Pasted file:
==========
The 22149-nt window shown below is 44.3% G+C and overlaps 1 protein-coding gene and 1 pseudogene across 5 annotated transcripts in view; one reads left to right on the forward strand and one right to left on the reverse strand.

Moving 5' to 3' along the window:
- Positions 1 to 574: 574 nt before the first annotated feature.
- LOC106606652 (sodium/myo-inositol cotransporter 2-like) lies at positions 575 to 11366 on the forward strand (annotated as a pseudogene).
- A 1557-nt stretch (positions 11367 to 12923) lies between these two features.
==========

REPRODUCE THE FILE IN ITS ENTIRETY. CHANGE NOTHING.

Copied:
The 22149-nt window shown below is 44.3% G+C and overlaps 1 protein-coding gene and 1 pseudogene across 5 annotated transcripts in view; one reads left to right on the forward strand and one right to left on the reverse strand.

Moving 5' to 3' along the window:
- Positions 1 to 574: 574 nt before the first annotated feature.
- LOC106606652 (sodium/myo-inositol cotransporter 2-like) lies at positions 575 to 11366 on the forward strand (annotated as a pseudogene).
- A 1557-nt stretch (positions 11367 to 12923) lies between these two features.